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Pet theft exploding - and the most likely culprits revealed

JILTED lovers going through a messy break-up are a leading cause behind missing and stolen animals, a pet detectives says.

New police figures reveal dozens of pets, including dogs, cats, birds and even fish, have been reported stolen across the Gold Coast in the 12 months to June.

The Bulletin has revealed several cases of alleged pet theft in the past year, including a Corgi that was not returned to its owners by pet-sitters, and a German shepherd that was taken in similar circumstances.

Both dogs were eventually returned to their owners.

Pet detective Kirilly Cull said she believed 80 per cent of animals that went missing were taken by people known to the pet owner.

"For example, you've got the disgruntled neighbour, the disgruntled family member, an ex-partner, somebody who has been at your property and taken a liking to your animal … but mostly a lot of cases at the moment are related to people who are going through breakups," Ms Cull told the Bulletin.

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"It's just like children (during separations). If they want something they can take it, but then if you want to get it back you have to go to court. And we have to evaluate what the story is."

She said pet thefts were possibly driven by vendettas, as well as money and greed.

Haku the corgi has been returned home safe to owner Carmen Pham by pet theft investigator Kirilly Cull from Missing and Stolen Pets Australian Picture: Jerad Williams
Haku the corgi has been returned home safe to owner Carmen Pham by pet theft investigator Kirilly Cull from Missing and Stolen Pets Australian Picture: Jerad Williams

The pet detective said people could be charged with stealing by failing to return to a found companion animal.

Police figures show 234 pets have been reported stolen in the past five financial years, 160 of which were dogs.

Twenty-four of them were feared stolen - the majority of which were dogs - from July to December.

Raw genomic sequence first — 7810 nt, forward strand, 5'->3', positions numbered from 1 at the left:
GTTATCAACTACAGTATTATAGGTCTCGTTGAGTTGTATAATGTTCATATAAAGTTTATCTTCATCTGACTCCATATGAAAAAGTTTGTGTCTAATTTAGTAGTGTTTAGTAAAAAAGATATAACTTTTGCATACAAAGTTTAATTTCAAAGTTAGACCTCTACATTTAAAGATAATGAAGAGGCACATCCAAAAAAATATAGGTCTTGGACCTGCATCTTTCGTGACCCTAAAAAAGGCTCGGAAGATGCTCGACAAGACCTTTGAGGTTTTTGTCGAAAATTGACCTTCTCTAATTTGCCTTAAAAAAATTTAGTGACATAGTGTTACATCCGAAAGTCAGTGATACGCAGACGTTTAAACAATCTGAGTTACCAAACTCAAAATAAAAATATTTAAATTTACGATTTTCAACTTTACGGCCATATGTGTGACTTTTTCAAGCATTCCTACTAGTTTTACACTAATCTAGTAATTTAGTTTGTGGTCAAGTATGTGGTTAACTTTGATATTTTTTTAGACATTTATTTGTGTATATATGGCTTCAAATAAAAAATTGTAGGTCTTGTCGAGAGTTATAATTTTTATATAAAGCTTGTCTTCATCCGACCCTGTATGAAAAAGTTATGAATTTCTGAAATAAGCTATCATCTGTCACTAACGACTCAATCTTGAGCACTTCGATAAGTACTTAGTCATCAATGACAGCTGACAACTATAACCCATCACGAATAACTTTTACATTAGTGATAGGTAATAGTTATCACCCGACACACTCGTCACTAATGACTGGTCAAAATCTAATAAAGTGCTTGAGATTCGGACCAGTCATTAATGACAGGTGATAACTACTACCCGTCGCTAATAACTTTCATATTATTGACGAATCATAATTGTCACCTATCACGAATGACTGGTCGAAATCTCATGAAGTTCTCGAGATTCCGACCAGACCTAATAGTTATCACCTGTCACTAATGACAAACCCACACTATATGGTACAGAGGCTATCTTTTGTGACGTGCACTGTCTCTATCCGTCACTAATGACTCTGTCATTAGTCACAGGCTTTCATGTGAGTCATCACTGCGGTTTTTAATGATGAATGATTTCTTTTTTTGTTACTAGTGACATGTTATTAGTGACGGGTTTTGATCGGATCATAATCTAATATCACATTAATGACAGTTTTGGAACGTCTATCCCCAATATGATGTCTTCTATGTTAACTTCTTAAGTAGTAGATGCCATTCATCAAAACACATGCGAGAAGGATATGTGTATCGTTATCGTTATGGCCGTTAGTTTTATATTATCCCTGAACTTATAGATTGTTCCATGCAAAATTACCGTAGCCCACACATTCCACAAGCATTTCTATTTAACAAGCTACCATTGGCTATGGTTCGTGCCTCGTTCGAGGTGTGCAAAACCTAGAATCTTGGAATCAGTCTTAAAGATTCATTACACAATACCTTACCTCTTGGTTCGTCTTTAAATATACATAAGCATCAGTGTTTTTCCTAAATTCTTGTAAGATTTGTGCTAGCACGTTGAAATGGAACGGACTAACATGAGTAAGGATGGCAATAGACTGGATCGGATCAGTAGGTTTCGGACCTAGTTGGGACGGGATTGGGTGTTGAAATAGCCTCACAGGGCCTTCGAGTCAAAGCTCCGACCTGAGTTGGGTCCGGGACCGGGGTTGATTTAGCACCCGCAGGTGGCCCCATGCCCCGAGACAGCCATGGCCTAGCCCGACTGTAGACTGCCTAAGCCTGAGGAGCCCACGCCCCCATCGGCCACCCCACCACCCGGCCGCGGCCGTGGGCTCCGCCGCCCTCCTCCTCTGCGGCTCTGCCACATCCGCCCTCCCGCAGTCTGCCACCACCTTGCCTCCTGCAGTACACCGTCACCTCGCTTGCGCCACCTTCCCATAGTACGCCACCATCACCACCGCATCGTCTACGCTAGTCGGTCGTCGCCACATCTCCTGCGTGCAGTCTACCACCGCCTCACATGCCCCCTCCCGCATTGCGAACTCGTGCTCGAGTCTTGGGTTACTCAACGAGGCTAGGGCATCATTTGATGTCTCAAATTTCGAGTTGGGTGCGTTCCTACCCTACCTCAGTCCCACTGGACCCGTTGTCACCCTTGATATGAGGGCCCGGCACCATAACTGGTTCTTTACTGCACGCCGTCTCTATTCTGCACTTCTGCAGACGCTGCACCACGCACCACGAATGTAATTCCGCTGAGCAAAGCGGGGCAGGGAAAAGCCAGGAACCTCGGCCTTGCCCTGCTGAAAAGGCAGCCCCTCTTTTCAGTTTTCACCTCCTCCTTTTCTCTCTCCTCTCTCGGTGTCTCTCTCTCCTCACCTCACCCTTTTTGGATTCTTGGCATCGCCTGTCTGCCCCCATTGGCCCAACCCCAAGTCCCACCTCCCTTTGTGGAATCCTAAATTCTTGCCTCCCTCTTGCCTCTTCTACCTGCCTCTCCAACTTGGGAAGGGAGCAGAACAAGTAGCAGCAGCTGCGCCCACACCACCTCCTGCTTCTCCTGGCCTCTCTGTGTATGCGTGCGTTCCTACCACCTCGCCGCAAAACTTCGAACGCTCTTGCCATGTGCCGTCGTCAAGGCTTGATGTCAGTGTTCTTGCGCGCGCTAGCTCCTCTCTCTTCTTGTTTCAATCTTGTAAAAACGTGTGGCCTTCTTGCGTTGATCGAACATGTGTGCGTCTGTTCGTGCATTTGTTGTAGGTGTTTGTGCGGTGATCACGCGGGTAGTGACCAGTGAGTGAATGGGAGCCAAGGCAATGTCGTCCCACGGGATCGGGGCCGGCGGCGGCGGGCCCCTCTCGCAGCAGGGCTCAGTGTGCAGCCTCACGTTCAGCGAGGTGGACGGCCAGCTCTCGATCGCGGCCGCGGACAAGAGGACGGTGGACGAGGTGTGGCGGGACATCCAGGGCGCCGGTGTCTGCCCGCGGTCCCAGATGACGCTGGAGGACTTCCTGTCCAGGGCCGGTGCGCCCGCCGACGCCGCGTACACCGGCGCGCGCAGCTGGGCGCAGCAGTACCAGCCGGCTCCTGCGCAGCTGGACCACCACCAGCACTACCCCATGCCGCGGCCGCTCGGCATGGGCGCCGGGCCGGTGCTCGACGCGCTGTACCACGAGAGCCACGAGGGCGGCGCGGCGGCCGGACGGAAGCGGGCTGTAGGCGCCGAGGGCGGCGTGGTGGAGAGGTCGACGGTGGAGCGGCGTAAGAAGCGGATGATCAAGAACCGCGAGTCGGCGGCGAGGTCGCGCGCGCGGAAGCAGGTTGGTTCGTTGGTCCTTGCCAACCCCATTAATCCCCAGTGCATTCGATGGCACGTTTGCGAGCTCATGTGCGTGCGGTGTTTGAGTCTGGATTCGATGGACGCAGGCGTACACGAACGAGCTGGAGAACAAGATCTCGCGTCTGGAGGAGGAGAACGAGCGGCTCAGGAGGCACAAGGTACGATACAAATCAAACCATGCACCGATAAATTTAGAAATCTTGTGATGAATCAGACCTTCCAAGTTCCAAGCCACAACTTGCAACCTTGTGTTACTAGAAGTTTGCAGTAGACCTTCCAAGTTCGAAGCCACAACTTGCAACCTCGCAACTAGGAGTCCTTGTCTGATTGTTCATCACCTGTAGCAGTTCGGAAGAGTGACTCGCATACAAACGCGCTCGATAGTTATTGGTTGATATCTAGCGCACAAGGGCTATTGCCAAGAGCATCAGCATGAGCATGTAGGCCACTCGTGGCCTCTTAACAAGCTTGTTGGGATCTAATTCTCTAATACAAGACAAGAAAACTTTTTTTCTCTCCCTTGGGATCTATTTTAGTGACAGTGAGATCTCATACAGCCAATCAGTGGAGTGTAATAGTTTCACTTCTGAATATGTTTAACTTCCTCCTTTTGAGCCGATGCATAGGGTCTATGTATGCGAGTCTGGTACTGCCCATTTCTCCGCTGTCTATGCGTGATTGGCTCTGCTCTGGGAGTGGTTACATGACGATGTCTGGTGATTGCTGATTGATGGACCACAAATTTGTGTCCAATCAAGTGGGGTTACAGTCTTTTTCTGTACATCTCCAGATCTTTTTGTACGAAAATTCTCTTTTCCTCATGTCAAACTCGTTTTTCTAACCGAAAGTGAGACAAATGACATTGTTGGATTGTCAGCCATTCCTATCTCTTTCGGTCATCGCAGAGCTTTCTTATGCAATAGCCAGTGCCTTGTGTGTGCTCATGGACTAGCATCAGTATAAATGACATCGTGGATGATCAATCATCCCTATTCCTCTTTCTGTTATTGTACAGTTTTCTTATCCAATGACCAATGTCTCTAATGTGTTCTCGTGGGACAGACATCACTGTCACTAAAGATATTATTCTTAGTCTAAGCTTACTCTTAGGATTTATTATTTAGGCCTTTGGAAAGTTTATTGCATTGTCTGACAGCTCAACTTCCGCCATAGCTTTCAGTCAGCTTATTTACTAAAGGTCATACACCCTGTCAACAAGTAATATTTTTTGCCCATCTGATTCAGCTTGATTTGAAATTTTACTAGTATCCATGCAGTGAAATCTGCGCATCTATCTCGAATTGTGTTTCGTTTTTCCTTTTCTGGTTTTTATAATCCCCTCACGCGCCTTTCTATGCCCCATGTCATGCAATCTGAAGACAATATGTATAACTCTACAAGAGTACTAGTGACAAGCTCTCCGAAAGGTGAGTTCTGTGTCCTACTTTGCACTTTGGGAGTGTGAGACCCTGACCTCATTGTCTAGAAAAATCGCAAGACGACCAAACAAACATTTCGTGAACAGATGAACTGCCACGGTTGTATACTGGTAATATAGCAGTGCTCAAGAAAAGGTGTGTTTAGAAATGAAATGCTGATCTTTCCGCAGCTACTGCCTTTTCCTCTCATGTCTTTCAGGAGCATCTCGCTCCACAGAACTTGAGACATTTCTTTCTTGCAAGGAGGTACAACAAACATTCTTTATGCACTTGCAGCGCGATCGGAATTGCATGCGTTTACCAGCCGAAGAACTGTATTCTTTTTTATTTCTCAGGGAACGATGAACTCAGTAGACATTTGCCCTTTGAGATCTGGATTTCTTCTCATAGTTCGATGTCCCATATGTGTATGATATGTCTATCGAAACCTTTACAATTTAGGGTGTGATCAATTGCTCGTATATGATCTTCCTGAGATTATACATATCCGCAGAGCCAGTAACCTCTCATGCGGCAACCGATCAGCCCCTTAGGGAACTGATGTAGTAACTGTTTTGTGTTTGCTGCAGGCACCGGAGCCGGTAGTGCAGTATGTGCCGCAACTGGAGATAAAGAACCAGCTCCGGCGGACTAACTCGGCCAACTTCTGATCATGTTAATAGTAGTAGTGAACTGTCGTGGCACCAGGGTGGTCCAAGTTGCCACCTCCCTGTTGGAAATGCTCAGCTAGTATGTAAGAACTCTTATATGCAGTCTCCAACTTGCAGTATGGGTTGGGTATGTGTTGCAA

Haku the corgi has been returned home safe to owner Carmen Pham by pet theft investigator Kirilly Cull from Missing and Stolen Pets Australian Picture: Jerad Williams
Haku the corgi has been returned home safe to owner Carmen Pham by pet theft investigator Kirilly Cull from Missing and Stolen Pets Australian Picture: Jerad Williams

Sergeant Clint Drew, of Southport Station, said investigating pet thefts was not "black and white".

Sgt Drew said often the stories of those involved changed and he believed, at times, perpetrators used the animals to be vindictive.

"With those pet incidents, sometimes you've got to take a different approach and you've got to look below the initial (complaint) and just find out why the (pet) is being held ransom. Nine times out of 10 there's always a vested interest."

Kirilly Cull is one of the Gold Coast's lead pet investigators. She is talking about the number of Gold Coast pets that go missing every year. Pic Tim Marsden
Kirilly Cull is one of the Gold Coast's lead pet investigators. She is talking about the number of Gold Coast pets that go missing every year. Pic Tim Marsden

He said generally people who notified police about a possible pet theft had "evidence of some form".

A Queensland Police Service spokesman said: "Within the Gold Coast district there is no noticeable trend in terms of pet theft. Reports of alleged pet theft have, on average, remained consistent over the past few years.

"Theft of pets is stealing, which is ultimately an offence. As such, matters of theft are investigated thoroughly by local police."

Originally published as Pet theft exploding - and the most likely culprits revealed



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